As weight loss drugs like Wegovy and Ozempic (Ozempic is approved for type 2 diabetes treatment but is used off-label for weight loss) continue to gain traction across the US, Americans could potentially reduce their purchases of high-calorie snacks and fast-food. While it’s still too early to tell, this shift has the potential to profoundly transform the food industry and it’s catching the attention of investors and industry leaders.
Before diving deeper into the potential effects on the food industry, let’s first understand these drugs. Classified as GLP-1 drugs, Wegovy and Ozempic replicate a hormone that signals fullness to the brain, pushing people, even those on diabetes medications, to consume less and opt for healthier dietary selections.
Originally designed for type 2 diabetes management, many now see Wegovy and Ozempic as a breakthrough for weight loss, frequently consulting their medical practitioners. This massive demand, partly driven by social media and celebrities allegedly taking the drugs, has led to shortages.
The food industry has slowly but surely become aware of the potential impact of weight loss drugs. Recently, Walmart’s US CEO told Bloomberg that consumers using Ozempic tend to purchase fewer groceries. This insight was derived from Walmart’s analysis of its pharmacy and grocery data.
PepsiCo also commented on this trend during a recent financial update. While the beverage and snack giant showed strong financial growth in the recent quarter, it questioned the narrative that Wegovy and Ozempic might cause a market dip. However, the typically stable PepsiCo stock has dropped by almost 13 percent in half a year, reflecting larger trends in the food sector.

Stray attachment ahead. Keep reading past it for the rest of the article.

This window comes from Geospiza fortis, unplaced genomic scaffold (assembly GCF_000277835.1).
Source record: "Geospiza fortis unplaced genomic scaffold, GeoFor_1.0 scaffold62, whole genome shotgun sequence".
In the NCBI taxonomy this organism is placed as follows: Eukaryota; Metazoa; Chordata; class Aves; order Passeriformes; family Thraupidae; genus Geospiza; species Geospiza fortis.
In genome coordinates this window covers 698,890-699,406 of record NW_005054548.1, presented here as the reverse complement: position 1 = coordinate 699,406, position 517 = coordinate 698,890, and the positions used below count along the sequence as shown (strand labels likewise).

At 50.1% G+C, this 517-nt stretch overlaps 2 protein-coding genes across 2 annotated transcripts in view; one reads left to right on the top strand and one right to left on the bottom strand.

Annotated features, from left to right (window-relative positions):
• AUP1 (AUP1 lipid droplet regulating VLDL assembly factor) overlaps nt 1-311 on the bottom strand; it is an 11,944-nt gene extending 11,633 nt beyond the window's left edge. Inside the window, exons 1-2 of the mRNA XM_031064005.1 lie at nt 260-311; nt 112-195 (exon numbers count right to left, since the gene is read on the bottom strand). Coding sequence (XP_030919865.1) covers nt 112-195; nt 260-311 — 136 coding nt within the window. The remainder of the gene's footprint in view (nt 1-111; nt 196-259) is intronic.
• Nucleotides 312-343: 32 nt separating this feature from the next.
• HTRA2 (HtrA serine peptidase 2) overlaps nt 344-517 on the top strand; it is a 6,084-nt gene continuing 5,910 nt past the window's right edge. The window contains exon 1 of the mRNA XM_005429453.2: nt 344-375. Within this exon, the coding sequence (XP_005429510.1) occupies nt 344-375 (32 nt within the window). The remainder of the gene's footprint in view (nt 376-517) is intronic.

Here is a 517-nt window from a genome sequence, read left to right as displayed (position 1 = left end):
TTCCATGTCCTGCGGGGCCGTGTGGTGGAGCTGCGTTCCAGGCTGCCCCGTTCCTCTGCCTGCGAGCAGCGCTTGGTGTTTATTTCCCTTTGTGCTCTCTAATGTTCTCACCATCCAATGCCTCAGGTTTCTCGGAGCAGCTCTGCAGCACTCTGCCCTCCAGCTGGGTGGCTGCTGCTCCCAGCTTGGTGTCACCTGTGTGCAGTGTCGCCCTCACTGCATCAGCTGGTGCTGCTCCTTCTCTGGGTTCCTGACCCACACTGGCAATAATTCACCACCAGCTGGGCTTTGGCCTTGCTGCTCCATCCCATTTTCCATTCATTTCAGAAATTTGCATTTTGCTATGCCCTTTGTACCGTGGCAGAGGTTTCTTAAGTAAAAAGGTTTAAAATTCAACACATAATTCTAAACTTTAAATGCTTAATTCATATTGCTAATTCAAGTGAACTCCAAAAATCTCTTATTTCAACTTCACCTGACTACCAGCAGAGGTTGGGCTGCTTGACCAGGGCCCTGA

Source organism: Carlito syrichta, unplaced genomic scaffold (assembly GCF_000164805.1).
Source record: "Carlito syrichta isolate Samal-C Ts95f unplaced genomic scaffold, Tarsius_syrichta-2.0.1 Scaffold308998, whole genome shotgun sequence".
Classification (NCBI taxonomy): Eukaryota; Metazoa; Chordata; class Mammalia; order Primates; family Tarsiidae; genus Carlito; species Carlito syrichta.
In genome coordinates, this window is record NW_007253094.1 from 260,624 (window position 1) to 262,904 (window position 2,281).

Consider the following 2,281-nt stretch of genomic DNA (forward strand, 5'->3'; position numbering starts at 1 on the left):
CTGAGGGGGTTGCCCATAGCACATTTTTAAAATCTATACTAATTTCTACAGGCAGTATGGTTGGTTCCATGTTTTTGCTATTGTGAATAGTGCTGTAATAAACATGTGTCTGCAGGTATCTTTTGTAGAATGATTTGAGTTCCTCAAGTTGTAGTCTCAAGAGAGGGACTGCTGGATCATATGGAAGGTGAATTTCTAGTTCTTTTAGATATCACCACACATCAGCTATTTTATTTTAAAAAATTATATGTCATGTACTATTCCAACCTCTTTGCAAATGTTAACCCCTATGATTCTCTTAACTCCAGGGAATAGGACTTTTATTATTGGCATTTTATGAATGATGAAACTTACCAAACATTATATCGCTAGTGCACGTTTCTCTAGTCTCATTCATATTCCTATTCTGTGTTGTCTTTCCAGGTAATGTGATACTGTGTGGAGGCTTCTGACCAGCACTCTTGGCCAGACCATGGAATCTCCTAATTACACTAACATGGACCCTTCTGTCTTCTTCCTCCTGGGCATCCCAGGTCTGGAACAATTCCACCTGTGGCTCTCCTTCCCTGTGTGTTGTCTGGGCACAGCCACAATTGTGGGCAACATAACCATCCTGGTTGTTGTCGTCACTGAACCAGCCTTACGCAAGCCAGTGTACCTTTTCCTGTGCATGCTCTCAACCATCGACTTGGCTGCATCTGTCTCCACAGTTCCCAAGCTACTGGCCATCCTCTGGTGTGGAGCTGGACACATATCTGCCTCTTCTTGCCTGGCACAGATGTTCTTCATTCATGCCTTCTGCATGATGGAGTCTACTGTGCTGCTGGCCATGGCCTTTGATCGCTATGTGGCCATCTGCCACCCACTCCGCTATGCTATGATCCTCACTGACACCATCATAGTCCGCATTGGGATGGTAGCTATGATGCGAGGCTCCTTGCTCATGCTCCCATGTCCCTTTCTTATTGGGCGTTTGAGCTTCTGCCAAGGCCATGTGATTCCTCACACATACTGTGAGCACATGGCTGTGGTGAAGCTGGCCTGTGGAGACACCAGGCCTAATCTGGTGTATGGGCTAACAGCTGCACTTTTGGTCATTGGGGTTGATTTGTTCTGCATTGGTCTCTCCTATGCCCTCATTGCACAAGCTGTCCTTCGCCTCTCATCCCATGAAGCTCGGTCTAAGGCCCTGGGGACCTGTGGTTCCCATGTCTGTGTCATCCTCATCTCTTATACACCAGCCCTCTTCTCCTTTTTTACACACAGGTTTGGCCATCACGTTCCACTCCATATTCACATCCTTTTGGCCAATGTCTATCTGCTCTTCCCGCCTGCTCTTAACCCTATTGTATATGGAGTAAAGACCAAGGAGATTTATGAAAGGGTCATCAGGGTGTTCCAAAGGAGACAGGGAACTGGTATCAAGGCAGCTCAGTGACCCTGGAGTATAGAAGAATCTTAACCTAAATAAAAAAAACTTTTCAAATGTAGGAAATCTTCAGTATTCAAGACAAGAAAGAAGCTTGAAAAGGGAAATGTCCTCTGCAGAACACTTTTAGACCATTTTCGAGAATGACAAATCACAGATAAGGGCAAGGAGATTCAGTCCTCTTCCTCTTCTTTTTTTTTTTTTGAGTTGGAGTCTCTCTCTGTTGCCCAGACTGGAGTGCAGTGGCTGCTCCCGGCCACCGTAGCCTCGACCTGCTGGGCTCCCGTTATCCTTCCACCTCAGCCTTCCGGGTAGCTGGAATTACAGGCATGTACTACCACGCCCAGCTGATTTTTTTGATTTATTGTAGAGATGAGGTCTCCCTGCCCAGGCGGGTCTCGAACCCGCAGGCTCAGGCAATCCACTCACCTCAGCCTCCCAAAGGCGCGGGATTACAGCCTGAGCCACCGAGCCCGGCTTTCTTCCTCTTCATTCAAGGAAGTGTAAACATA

Shares of Mondelez International, responsible for products like Chips Ahoy! and Oreo, have fallen nearly 11 percent over the past six months. Food giant Nestlé has seen a 15 percent dip in the same period and even announced plans to develop products similar to Wegovy and Ozempic amidst concerns that they could reduce food consumption and impact profitability.
While it’s still early, major food players and investors are keenly observing this phenomenon. In a comprehensive report this summer, a group of 17 experts from Morgan Stanley discussed the potential impact of obesity medications on food demand and the possible transformation of the food landscape.
The firm anticipated that, over the next decade, about seven percent of the US population, which equates to 24 million individuals, might use drugs like Wegovy and Ozempic. Those on these medications are projected to reduce their caloric intake by roughly 20 percent. By 2035, this could account for 1.3 percent of the total calorie consumption.
Thus, if this trend continues, a rise in the adoption of these weight-loss medications could decrease the demand for foods high in calories, fats and sugars, affecting both household groceries and fast-food chains.
So, is the success of the snack and fast-food industry intrinsically linked with overweight consumers? With these weight loss drugs influencing stock prices, there’s a risk these companies may be perceived as unhealthy food promoters if consumers start slimming down. If this phenomenon persists, food companies would need to reposition themselves from just being food suppliers to being partners for those on weight loss journeys in a possibly shrinking market.
As Wegovy and Ozempic become more common, factors such as regulatory challenges, adoption procedures and costs will possibly limit their extensive use, but only time will tell their true impact on the food industry. Nevertheless, it’s evident they’re causing unease among food industry stakeholders and investors.